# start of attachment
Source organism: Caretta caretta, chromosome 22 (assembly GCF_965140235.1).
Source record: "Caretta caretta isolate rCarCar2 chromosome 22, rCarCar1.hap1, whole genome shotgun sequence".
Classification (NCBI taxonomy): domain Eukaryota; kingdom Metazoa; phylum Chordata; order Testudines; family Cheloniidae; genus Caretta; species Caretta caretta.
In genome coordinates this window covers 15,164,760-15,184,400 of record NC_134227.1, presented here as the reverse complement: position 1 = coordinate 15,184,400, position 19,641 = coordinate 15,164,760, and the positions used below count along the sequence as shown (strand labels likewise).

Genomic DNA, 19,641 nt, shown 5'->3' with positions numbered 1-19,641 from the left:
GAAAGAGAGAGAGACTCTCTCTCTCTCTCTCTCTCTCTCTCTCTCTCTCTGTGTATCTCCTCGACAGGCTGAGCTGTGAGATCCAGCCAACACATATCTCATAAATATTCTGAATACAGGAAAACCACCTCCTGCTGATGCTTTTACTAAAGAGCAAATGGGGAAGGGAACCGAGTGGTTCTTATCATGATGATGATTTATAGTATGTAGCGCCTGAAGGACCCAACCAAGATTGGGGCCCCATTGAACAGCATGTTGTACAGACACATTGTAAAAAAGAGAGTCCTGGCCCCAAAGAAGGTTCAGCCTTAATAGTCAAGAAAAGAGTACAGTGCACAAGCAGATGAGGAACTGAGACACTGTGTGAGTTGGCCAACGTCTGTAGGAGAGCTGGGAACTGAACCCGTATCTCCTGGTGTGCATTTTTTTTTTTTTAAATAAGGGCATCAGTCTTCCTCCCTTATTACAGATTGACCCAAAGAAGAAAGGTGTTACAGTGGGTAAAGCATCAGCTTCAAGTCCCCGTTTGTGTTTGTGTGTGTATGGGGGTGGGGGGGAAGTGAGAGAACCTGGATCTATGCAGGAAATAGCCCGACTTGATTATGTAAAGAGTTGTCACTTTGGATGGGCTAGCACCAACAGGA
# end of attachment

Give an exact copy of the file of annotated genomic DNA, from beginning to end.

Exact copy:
Source organism: Caretta caretta, chromosome 22 (assembly GCF_965140235.1).
Source record: "Caretta caretta isolate rCarCar2 chromosome 22, rCarCar1.hap1, whole genome shotgun sequence".
Classification (NCBI taxonomy): domain Eukaryota; kingdom Metazoa; phylum Chordata; order Testudines; family Cheloniidae; genus Caretta; species Caretta caretta.
In genome coordinates this window covers 15,164,760-15,184,400 of record NC_134227.1, presented here as the reverse complement: position 1 = coordinate 15,184,400, position 19,641 = coordinate 15,164,760, and the positions used below count along the sequence as shown (strand labels likewise).

Genomic DNA, 19,641 nt, shown 5'->3' with positions numbered 1-19,641 from the left:
GAAAGAGAGAGAGACTCTCTCTCTCTCTCTCTCTCTCTCTCTCTCTCTCTGTGTATCTCCTCGACAGGCTGAGCTGTGAGATCCAGCCAACACATATCTCATAAATATTCTGAATACAGGAAAACCACCTCCTGCTGATGCTTTTACTAAAGAGCAAATGGGGAAGGGAACCGAGTGGTTCTTATCATGATGATGATTTATAGTATGTAGCGCCTGAAGGACCCAACCAAGATTGGGGCCCCATTGAACAGCATGTTGTACAGACACATTGTAAAAAAGAGAGTCCTGGCCCCAAAGAAGGTTCAGCCTTAATAGTCAAGAAAAGAGTACAGTGCACAAGCAGATGAGGAACTGAGACACTGTGTGAGTTGGCCAACGTCTGTAGGAGAGCTGGGAACTGAACCCGTATCTCCTGGTGTGCATTTTTTTTTTTTTAAATAAGGGCATCAGTCTTCCTCCCTTATTACAGATTGACCCAAAGAAGAAAGGTGTTACAGTGGGTAAAGCATCAGCTTCAAGTCCCCGTTTGTGTTTGTGTGTGTATGGGGGTGGGGGGGAAGTGAGAGAACCTGGATCTATGCAGGAAATAGCCCGACTTGATTATGTAAAGAGTTGTCACTTTGGATGGGCTAGCACCAACAGGA